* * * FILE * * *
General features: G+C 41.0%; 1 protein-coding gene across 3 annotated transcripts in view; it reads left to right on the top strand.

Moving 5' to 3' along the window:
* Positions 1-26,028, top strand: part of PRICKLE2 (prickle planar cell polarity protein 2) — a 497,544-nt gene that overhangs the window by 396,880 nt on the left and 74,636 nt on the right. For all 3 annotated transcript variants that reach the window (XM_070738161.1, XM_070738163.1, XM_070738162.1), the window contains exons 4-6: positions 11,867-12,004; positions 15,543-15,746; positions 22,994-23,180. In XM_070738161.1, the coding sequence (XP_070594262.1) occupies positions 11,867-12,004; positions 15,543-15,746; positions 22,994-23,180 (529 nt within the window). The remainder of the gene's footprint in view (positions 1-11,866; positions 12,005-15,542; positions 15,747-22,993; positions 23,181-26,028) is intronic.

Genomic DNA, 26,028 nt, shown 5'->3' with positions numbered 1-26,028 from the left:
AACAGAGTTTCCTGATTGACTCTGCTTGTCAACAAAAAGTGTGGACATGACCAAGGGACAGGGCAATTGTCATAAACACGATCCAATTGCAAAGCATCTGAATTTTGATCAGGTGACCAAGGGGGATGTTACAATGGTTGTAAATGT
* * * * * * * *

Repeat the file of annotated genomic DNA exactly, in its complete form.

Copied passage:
General features: G+C 41.0%; 1 protein-coding gene across 3 annotated transcripts in view; it reads left to right on the top strand.

Moving 5' to 3' along the window:
* Positions 1-26,028, top strand: part of PRICKLE2 (prickle planar cell polarity protein 2) — a 497,544-nt gene that overhangs the window by 396,880 nt on the left and 74,636 nt on the right. For all 3 annotated transcript variants that reach the window (XM_070738161.1, XM_070738163.1, XM_070738162.1), the window contains exons 4-6: positions 11,867-12,004; positions 15,543-15,746; positions 22,994-23,180. In XM_070738161.1, the coding sequence (XP_070594262.1) occupies positions 11,867-12,004; positions 15,543-15,746; positions 22,994-23,180 (529 nt within the window). The remainder of the gene's footprint in view (positions 1-11,866; positions 12,005-15,542; positions 15,747-22,993; positions 23,181-26,028) is intronic.

Genomic DNA, 26,028 nt, shown 5'->3' with positions numbered 1-26,028 from the left:
AACAGAGTTTCCTGATTGACTCTGCTTGTCAACAAAAAGTGTGGACATGACCAAGGGACAGGGCAATTGTCATAAACACGATCCAATTGCAAAGCATCTGAATTTTGATCAGGTGACCAAGGGGGATGTTACAATGGTTGTAAATGT